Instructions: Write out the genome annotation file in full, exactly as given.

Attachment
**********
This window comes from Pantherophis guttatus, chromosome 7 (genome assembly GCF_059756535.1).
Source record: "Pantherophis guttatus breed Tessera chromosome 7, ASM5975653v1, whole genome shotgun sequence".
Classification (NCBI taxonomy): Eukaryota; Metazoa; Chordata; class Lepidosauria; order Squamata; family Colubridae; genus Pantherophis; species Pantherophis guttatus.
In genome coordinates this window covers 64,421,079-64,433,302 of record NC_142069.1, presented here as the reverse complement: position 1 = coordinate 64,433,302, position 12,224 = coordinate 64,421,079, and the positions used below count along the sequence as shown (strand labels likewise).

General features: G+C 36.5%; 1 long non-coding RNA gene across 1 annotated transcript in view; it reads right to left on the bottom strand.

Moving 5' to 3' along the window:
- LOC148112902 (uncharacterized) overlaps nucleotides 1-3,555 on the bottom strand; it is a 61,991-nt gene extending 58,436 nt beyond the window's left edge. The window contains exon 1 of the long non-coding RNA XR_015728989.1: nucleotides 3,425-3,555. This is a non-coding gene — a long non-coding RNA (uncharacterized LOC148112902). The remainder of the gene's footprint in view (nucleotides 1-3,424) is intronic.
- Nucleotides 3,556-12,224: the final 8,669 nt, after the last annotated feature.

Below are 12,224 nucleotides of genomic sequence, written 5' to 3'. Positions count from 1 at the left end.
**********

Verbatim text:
This window comes from Pantherophis guttatus, chromosome 7 (genome assembly GCF_059756535.1).
Source record: "Pantherophis guttatus breed Tessera chromosome 7, ASM5975653v1, whole genome shotgun sequence".
Classification (NCBI taxonomy): Eukaryota; Metazoa; Chordata; class Lepidosauria; order Squamata; family Colubridae; genus Pantherophis; species Pantherophis guttatus.
In genome coordinates this window covers 64,421,079-64,433,302 of record NC_142069.1, presented here as the reverse complement: position 1 = coordinate 64,433,302, position 12,224 = coordinate 64,421,079, and the positions used below count along the sequence as shown (strand labels likewise).

General features: G+C 36.5%; 1 long non-coding RNA gene across 1 annotated transcript in view; it reads right to left on the bottom strand.

Moving 5' to 3' along the window:
- LOC148112902 (uncharacterized) overlaps nucleotides 1-3,555 on the bottom strand; it is a 61,991-nt gene extending 58,436 nt beyond the window's left edge. The window contains exon 1 of the long non-coding RNA XR_015728989.1: nucleotides 3,425-3,555. This is a non-coding gene — a long non-coding RNA (uncharacterized LOC148112902). The remainder of the gene's footprint in view (nucleotides 1-3,424) is intronic.
- Nucleotides 3,556-12,224: the final 8,669 nt, after the last annotated feature.

Below are 12,224 nucleotides of genomic sequence, written 5' to 3'. Positions count from 1 at the left end.